# Bitangent locus of torus knots

Anyone know how to compute the bitangent locus of a space curve, e.g. a torus knot (pick whatever parametrization you like)? Specifically, what is the set of normal vectors (in the two-sphere) of planes tangent to the curve in more than one place?

• What precisely do you mean? You could compute it in a lot of standard ways, adapting Newton's method. Do you just want to see examples or are you primarily interested in computational heuristics? – Ryan Budney Dec 31 '13 at 20:07
• I'd be pretty happy with a decent picture, even. – Eric Zaslow Jan 2 '14 at 22:06
• Given a knot in $\mathbb R^3$ its set of tangent tangent lines is a 1-manifold in $\mathbb RP^2$, and generically this is an immersed circle. So the bitangent locus is the collection of double-points of this immersed curve in $\mathbb RP^2$. I think basically every null-homologous immersion $S^1 \to \mathbb RP^2$ is realizable as the tangent lines of a knot in $\mathbb RP^2$ so there's little restriction on the bitangent locus beyond that. – Ryan Budney Jan 2 '14 at 22:55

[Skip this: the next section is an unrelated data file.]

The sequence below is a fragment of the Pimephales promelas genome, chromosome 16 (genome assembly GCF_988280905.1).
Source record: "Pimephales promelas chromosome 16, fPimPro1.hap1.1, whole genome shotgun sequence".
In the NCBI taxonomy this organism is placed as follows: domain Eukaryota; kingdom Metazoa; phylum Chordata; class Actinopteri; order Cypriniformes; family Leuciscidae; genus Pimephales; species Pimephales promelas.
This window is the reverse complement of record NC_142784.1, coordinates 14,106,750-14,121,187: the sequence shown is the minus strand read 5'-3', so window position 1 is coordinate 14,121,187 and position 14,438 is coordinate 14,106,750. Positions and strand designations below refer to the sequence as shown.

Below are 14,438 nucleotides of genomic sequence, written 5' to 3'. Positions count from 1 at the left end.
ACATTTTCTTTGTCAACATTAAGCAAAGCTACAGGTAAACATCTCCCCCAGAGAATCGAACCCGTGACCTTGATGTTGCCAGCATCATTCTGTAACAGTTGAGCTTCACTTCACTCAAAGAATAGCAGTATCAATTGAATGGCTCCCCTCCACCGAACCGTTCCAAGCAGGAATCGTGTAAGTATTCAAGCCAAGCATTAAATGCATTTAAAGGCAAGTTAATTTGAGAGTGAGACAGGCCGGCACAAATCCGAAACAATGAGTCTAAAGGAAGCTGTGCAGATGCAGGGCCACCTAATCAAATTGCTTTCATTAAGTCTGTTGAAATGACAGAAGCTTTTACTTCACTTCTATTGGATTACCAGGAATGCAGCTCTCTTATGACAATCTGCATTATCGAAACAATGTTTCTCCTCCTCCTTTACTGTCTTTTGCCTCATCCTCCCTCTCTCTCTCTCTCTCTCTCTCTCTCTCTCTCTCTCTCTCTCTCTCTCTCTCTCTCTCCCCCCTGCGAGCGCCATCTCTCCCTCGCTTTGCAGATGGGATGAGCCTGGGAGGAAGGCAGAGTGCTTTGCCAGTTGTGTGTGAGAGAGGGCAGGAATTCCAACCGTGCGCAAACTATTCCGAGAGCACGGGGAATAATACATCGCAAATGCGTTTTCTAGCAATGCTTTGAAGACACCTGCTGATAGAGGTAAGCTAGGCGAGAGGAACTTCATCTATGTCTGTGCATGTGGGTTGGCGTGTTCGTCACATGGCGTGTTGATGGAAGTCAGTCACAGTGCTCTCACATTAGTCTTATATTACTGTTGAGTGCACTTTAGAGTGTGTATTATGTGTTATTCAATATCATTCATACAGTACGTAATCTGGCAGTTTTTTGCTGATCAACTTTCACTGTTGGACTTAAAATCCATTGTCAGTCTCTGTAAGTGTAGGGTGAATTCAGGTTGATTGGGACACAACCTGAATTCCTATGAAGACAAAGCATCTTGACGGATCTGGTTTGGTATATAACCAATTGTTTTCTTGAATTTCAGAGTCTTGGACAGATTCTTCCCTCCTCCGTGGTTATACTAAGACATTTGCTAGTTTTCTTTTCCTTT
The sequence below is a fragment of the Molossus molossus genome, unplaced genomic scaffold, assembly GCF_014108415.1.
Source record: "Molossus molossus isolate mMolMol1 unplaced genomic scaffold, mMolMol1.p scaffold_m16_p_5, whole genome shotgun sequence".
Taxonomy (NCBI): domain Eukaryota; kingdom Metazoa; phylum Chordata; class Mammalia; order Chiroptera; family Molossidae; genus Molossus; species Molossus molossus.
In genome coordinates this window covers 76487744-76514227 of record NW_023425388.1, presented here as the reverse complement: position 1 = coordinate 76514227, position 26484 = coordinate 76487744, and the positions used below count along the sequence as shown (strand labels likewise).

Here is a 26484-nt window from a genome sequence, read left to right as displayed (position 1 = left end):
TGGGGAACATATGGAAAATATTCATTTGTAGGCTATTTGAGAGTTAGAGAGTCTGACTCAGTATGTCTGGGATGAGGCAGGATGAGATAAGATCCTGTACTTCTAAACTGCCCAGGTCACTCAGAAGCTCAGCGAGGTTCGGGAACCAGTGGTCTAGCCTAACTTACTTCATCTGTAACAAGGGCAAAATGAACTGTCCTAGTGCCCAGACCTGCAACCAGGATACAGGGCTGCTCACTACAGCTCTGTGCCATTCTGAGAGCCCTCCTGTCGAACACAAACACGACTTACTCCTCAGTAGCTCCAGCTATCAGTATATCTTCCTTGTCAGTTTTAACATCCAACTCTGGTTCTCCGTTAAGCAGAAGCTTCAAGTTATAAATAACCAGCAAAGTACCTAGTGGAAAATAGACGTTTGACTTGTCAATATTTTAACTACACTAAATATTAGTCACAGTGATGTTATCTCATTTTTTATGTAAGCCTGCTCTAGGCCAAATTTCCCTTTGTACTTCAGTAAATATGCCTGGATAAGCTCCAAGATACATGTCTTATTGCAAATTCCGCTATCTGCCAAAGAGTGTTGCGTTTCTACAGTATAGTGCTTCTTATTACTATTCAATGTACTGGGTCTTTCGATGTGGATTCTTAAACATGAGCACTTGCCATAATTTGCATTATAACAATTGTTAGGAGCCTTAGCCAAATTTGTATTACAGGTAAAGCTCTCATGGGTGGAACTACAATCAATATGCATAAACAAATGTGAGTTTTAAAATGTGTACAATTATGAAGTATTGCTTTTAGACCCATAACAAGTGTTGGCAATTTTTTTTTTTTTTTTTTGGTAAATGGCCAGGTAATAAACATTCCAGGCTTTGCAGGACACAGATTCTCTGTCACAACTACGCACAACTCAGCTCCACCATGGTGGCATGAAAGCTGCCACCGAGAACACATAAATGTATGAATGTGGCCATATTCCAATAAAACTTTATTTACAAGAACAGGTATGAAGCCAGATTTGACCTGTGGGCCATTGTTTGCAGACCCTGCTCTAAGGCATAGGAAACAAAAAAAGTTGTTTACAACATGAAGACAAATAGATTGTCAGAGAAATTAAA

p.42: An aﬃne chart of the cone curve $C$ lying on a quadric cone $Q$ and its tangent developable $Z$.